Oscar Winner “The Hurt Locker” Coming to Digital 4K

The Hurt Locker took home six Oscars a decade ago, including Best Picture and Best Director for Kathryn Bigelow. Most people discovered the film on DVD and Blu-ray, but it's never been available in 4K until now. Alas, if you were hoping for a UHD disc with all the bells and whistles, you're out of luck. Lionsgate is only releasing the remastered version for digital purchase and rental. (Fans of Steven Soderbergh's The Limey were similarly let down this month.) In addition to the enhanced picture, the award-winning sound design will be in Dolby Atmos for the first time.

2010 marked the first time a woman had won Best Director at the Academy Awards, and kick-started the careers of Jeremy Renner (who was nominated for Best Actor) and Anthony Mackie, both of whom would end up in the MCU. The cast also includes Ralph Fiennes, Guy Pearce and David Morse.

The film, which was named one of the top 10 films of the year by dozens of critics, will be available for rental and purchase on Tuesday, February 4.

The Hurt Locker Digital 4K Cover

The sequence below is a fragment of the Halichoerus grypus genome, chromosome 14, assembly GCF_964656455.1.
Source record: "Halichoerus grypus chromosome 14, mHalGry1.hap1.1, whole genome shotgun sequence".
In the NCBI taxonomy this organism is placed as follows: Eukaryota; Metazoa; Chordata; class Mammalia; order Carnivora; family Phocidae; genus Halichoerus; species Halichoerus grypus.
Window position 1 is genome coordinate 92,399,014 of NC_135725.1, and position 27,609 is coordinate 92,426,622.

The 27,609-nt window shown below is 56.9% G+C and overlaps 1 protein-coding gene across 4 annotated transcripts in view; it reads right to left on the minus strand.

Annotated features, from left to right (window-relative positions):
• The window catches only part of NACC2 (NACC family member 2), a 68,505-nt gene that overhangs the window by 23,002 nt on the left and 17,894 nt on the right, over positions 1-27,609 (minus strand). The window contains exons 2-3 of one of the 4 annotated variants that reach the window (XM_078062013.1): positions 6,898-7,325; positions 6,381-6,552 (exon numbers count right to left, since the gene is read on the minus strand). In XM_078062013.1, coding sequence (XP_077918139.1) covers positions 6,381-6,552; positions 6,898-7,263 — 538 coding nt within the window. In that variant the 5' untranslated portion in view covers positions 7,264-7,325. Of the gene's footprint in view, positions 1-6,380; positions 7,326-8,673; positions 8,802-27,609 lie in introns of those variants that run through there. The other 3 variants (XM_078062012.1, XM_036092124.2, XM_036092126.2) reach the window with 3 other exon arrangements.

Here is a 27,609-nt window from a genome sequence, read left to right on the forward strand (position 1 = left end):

About Kip Mooney

Kip Mooney
Like many film critics born during and after the 1980s, my hero is Roger Ebert. The man was already the best critic in the nation when he won the Pulitzer in 1975, but his indomitable spirit during and after his recent battle with cancer keeps me coming back to read not only his reviews but his insightful commentary on the everyday. But enough about a guy you know a lot about. I knew I was going to be a film critic—some would say a snob—in middle school, when I had to voraciously defend my position that The Royal Tenenbaums was only a million times better than Adam Sandler’s remake of Mr. Deeds. From then on, I would seek out Wes Anderson’s films and avoid Sandler’s like the plague. Still, I like to think of myself as a populist, and I’ll be just as likely to see the next superhero movie as the next Sundance sensation. The thing I most deplore in a movie is laziness. I’d much rather see movies with big ambitions try and fail than movies with no ambitions succeed at simply existing. I’m also a big advocate of fun-bad movies like The Room and most of Nicolas Cage’s work. In the past, I’ve written for The Dallas Morning News and the North Texas Daily, which I edited for a semester. I also contributed to Dallas-based Pegasus News, which in the circle of life, is now part of The Dallas Morning News, where I got my big break in 2007. Eventually, I’d love to write and talk about film full-time, but until that’s a viable career option, I work as an auditor for Wells Fargo. I hope to one day meet my hero, go to the Toronto International Film Festival, and compete on Jeopardy. Until then, I’m excited to share my love of film with you.